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he desired the presidency of Harvard College. In May of that year the president, his father, died, and Cotton's diary tells us he as much as begged for the position. In November the corporation elected another man. Even this was not enough; their first choice declined the honor, and six months later the trustees called the Rev. Benjamin Wadsworth to the position. As both of these gentlemen were pastors in Boston where Mather himself preached, he must have felt keenly the double slight thus heaped upon him. To-day Cotton Mather is but little more than a name, and people know no more of the author of over three hundred books than they do of that sad affair for which he was so largely responsible.

HISTORY OF EDUCATION IN OMAHA.

BY MRS. M. B. NEWTON.

[Read before a meeting of the Society, January 14, 1890.]

There is very little doubt that the first school in the city of Omaha was held in the basement of the old brick church erected by the Congregational Society, in the winter of 1855 and 1856. The church stood on the lot which is now in the rear of the Y. M. C. A. building. A Mrs. Smith came from New York state, rented the northeast basement room, and there taught a little private school. Very soon after a Mrs. Purple, then a young lady, had a private school in the state house building, on Ninth and Farnam. Almost from the first there were more children in the city than could be accommodated in the schools. Many of the early settlers were people of education and culture and they organized classes among themselves for mutual improvement in different studies.

One person after another would instruct. People who were able sent their children to St. Louis and other cities, but this involved an expensive and tedious trip. Facilities for travel in those days were limited and therefore this was not a popular method.

Others employed teachers in their homes. The children of those days however speak well in their later development for the character of the instruction received. There still remained a large class of children who demanded the American right of education. Omaha was incorporated in 1857, was then divided into three wards, and a school director from each ward was elected, A. D. Jones, G. C. Monell, and Mr. Kellom, being first to fill the office.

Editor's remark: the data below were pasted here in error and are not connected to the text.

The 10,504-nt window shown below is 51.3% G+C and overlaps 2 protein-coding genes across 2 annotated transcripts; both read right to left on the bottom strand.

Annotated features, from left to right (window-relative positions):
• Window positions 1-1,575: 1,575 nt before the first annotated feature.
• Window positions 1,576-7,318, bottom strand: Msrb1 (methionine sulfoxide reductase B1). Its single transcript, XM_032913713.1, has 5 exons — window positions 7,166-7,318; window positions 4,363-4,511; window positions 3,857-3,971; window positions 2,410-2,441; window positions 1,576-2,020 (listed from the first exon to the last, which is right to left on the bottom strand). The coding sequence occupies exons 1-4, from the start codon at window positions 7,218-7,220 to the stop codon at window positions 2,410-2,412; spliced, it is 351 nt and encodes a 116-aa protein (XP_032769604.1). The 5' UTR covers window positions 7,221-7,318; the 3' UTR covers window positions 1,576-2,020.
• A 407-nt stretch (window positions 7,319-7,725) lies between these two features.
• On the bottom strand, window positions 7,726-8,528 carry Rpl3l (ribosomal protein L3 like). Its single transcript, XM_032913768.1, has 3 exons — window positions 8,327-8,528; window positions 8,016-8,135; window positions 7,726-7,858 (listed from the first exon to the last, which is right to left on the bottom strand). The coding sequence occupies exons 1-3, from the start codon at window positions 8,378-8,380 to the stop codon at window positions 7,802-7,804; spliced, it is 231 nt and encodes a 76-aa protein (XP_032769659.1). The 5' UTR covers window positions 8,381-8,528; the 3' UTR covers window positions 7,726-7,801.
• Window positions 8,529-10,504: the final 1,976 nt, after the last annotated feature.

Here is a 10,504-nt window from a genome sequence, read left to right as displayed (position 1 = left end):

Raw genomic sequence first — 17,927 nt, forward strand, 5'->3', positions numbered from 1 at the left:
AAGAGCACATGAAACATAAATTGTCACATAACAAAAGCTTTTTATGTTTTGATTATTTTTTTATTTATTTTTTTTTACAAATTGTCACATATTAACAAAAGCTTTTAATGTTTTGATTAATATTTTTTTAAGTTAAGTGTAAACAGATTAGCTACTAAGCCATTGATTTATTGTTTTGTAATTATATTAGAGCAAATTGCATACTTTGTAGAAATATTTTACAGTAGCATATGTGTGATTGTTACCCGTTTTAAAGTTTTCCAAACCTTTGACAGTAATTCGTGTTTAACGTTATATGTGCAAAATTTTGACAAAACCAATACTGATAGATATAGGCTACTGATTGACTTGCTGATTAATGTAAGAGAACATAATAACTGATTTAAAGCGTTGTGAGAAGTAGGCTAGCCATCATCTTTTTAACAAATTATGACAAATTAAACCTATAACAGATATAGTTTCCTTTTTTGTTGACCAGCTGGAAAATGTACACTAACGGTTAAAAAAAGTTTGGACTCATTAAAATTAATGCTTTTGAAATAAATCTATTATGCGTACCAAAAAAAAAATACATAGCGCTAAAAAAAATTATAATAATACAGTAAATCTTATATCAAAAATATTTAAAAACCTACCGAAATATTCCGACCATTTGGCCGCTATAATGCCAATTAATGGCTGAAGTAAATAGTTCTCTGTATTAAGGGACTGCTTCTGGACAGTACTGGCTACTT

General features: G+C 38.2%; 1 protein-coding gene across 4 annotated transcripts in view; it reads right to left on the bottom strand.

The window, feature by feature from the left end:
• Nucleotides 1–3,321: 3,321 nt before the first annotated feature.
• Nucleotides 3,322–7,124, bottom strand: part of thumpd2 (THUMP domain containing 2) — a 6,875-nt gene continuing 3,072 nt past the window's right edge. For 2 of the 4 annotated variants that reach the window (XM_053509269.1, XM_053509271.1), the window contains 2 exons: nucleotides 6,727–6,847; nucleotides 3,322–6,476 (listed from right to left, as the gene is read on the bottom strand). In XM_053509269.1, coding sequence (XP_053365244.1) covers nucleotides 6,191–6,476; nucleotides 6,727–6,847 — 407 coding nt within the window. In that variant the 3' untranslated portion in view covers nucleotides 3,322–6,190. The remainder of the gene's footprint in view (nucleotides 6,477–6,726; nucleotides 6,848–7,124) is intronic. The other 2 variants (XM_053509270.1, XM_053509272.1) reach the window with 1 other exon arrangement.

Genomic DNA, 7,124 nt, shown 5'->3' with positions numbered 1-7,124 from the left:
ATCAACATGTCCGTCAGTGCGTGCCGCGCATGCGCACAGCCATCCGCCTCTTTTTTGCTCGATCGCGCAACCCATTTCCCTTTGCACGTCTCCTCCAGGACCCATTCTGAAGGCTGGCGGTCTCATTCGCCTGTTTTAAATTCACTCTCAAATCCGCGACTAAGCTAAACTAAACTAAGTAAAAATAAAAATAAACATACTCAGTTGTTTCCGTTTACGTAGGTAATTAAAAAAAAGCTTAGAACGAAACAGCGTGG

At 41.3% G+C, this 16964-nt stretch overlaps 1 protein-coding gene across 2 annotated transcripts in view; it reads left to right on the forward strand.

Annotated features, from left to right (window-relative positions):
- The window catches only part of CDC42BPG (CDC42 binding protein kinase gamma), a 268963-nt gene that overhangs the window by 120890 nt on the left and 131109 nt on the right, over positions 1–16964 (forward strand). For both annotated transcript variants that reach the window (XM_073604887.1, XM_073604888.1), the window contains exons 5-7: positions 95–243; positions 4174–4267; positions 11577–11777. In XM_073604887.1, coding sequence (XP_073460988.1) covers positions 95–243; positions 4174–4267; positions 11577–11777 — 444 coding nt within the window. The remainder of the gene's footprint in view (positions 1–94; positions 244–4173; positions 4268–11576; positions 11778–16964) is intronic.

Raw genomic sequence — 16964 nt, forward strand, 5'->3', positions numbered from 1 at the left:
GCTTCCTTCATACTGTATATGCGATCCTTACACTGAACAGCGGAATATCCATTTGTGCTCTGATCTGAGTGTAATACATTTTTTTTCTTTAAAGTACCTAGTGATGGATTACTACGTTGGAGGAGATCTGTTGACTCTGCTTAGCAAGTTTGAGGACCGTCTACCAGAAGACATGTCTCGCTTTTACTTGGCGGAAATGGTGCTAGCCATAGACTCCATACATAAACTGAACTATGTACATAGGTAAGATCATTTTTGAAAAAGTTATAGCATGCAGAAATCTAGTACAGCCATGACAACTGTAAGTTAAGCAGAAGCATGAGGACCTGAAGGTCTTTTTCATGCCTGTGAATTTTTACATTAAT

Mr. Monell had known Howard E. Kennedy in the East and his services as superintendent of education were engaged by these three directors. Mr. Kennedy arrived in 1858 and at once began his work. He found plenty to do. Not a building or a book could

the city claim. Mr. Kennedy rented rooms in the state house and Nov. 1, 1859, after attending personally to every arrangement, opened three schools. He, himself, taught in the state house assisted by Mrs. Nye. A little one story, one room frame building on Thirteenth street near Douglas, was in charge of Mrs. Rust, and a similar school on Cuming street near the old Military Bridge was taught by Mrs. Torry. For a year these teachers did most excellent work. The schools were crowded with pupils of all ages and attainments. Efforts to follow a system of grading, which Mr. Kennedy planned, were made, but in schools like these, this is almost impossible. The

year

of 1860 was an unlucky one for Omaha schools.